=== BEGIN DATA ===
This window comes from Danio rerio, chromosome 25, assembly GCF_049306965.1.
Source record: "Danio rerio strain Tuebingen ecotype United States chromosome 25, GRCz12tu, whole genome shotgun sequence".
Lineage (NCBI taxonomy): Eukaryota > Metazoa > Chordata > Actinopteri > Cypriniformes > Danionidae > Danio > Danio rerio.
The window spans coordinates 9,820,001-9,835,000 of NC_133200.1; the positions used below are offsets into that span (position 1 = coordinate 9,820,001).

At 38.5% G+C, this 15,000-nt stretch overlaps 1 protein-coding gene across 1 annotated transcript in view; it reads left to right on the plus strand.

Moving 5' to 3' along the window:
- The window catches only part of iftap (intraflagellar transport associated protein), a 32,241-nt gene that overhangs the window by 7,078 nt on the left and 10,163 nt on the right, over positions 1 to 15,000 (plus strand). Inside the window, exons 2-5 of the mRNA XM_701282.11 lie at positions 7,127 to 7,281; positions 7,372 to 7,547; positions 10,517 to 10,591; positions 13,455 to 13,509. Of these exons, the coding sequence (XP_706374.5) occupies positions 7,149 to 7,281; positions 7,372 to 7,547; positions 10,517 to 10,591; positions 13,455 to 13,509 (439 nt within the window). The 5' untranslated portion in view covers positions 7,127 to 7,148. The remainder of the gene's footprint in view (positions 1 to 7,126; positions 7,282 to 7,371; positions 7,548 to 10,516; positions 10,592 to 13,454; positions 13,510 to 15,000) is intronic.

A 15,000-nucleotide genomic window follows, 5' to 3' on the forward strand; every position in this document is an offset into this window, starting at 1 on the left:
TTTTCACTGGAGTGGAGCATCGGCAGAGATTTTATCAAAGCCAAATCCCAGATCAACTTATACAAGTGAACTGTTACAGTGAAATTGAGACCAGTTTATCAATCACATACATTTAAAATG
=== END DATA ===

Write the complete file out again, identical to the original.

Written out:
This window comes from Danio rerio, chromosome 25, assembly GCF_049306965.1.
Source record: "Danio rerio strain Tuebingen ecotype United States chromosome 25, GRCz12tu, whole genome shotgun sequence".
Lineage (NCBI taxonomy): Eukaryota > Metazoa > Chordata > Actinopteri > Cypriniformes > Danionidae > Danio > Danio rerio.
The window spans coordinates 9,820,001-9,835,000 of NC_133200.1; the positions used below are offsets into that span (position 1 = coordinate 9,820,001).

At 38.5% G+C, this 15,000-nt stretch overlaps 1 protein-coding gene across 1 annotated transcript in view; it reads left to right on the plus strand.

Moving 5' to 3' along the window:
- The window catches only part of iftap (intraflagellar transport associated protein), a 32,241-nt gene that overhangs the window by 7,078 nt on the left and 10,163 nt on the right, over positions 1 to 15,000 (plus strand). Inside the window, exons 2-5 of the mRNA XM_701282.11 lie at positions 7,127 to 7,281; positions 7,372 to 7,547; positions 10,517 to 10,591; positions 13,455 to 13,509. Of these exons, the coding sequence (XP_706374.5) occupies positions 7,149 to 7,281; positions 7,372 to 7,547; positions 10,517 to 10,591; positions 13,455 to 13,509 (439 nt within the window). The 5' untranslated portion in view covers positions 7,127 to 7,148. The remainder of the gene's footprint in view (positions 1 to 7,126; positions 7,282 to 7,371; positions 7,548 to 10,516; positions 10,592 to 13,454; positions 13,510 to 15,000) is intronic.

A 15,000-nucleotide genomic window follows, 5' to 3' on the forward strand; every position in this document is an offset into this window, starting at 1 on the left:
TTTTCACTGGAGTGGAGCATCGGCAGAGATTTTATCAAAGCCAAATCCCAGATCAACTTATACAAGTGAACTGTTACAGTGAAATTGAGACCAGTTTATCAATCACATACATTTAAAATG